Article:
That didn’t offend me.  I found it sensible and added points up in my head to the community. Along with the fact that the POA fees were low to the point of ridiculous. My week long walking explore and questions showed me a very well organized, self-governing community that looked easy to live in. I explained who and where I was and had a short but pleasant conversation with the man. 

Even though I am “Yeah, Whatever.” about Ohio. Not a thing in the state would ever make me want to move there. Okay a free house in Lakengren and permission to farm my yard might do it.

Meeting people on the road

My experience of meeting people on my travels has been first-rate all the way. Firstly you have to understand a couple of things about John.

  1. I am deeply introverted (INFJ Meyers-Briggs type). Meeting new people is painful and awkward for me. I almost NEVER stay at someone’s house. No reflection on them. Reflection on me.  I don’t dislike people. I just have a very difficult time being comfortable around people I don’t know, a process that can take several years in fact.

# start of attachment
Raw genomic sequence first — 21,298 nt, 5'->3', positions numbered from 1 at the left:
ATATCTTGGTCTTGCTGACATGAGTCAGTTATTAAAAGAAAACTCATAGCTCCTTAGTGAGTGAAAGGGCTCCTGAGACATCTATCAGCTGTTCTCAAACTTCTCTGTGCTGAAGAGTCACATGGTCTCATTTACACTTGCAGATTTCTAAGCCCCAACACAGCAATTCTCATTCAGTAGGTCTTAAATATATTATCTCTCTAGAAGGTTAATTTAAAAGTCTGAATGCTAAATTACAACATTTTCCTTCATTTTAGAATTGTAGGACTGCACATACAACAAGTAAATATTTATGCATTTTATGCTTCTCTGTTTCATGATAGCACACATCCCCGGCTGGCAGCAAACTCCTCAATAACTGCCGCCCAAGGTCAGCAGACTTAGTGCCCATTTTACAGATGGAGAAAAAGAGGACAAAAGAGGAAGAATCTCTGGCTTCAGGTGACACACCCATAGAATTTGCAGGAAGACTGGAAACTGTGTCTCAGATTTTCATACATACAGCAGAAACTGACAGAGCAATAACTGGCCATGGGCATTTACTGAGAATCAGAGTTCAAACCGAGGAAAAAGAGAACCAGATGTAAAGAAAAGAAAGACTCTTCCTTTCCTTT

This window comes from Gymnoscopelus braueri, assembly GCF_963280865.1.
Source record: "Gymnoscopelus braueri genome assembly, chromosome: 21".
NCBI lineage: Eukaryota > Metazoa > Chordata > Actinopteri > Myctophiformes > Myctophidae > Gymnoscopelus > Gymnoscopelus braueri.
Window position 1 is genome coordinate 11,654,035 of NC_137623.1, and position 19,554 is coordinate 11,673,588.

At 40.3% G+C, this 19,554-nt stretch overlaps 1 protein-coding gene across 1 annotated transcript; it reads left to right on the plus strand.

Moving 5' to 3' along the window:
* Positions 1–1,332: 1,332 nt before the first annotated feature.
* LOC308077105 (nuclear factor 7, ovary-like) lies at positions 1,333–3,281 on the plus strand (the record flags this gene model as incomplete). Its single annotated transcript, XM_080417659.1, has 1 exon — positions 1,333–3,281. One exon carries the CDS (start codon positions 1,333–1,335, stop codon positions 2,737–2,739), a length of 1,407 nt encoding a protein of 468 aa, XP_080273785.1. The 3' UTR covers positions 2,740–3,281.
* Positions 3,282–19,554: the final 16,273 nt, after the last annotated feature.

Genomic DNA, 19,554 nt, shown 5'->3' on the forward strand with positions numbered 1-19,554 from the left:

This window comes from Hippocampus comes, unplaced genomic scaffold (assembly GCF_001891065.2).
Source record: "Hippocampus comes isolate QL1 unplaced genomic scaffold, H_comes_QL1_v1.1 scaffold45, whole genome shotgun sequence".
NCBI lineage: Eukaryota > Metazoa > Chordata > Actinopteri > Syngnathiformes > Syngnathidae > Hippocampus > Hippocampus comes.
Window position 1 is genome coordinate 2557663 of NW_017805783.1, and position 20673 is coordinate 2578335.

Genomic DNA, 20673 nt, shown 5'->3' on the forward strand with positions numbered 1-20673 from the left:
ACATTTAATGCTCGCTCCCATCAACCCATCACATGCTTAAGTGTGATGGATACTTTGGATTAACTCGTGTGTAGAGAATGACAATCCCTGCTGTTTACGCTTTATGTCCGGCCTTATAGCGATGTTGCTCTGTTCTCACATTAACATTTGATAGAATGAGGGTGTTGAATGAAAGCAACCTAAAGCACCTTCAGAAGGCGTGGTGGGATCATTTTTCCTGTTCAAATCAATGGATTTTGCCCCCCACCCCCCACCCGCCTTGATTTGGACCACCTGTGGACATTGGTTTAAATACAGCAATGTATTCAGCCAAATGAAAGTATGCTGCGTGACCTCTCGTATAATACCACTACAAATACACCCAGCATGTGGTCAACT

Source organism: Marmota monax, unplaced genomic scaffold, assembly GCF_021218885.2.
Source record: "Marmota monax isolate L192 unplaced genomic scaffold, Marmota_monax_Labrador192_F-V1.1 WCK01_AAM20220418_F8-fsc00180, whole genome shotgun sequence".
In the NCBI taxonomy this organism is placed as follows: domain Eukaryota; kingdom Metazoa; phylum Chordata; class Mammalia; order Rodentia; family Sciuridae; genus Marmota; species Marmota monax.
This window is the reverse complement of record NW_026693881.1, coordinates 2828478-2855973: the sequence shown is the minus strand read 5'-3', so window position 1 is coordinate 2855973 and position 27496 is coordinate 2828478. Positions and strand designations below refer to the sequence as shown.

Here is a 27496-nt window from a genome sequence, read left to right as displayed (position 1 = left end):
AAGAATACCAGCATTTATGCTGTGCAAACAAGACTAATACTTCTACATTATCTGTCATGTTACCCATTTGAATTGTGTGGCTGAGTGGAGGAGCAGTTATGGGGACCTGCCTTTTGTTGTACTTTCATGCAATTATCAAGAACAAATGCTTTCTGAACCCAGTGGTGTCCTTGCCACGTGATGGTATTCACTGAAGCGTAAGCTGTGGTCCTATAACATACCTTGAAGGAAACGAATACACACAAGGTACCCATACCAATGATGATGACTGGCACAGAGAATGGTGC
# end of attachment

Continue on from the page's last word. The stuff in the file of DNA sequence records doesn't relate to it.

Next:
2. I can still manage to be charming and engaged even though inside I am wishing to be anywhere other than under the scrutiny of strangers. This comes from a misunderstood childhood that left me with the lifelong burden of feeling personally inadequate and as though everyone I meet is somehow better, smarter, more human,  therefore more deserving of success and good things than moi. Sure I have largely overcome those feelings. But still, the end result is a person who is intensely private and for the most part wants to be alone and left alone except for a very small circle of Trusteds. A circle that has grown significantly these past few years as I heal.

We all have our traumas great and small to get past. It is the fruit of a world sold out to sin. And it is a test of our own resolve and capacity to allow our healing and let love shine through. Or to stay broken and become jaded, bitter and filled with hate. Enough on that.

The truth-burst about self is part of why I have this blog. Its a bit of a therapy place.

Our Hosts and the case for sidewalks everywhere

Our hosts were Tom and Linda. It was great meeting them both. Tom was a ready provider of beer. I slso was privileged to meet Tom’s sister Ann, a retired teacher. Who for an absolute rarity I was instantly comfortable with because she reminded me so much of one of my dearest friends outside of Margaret, Amy.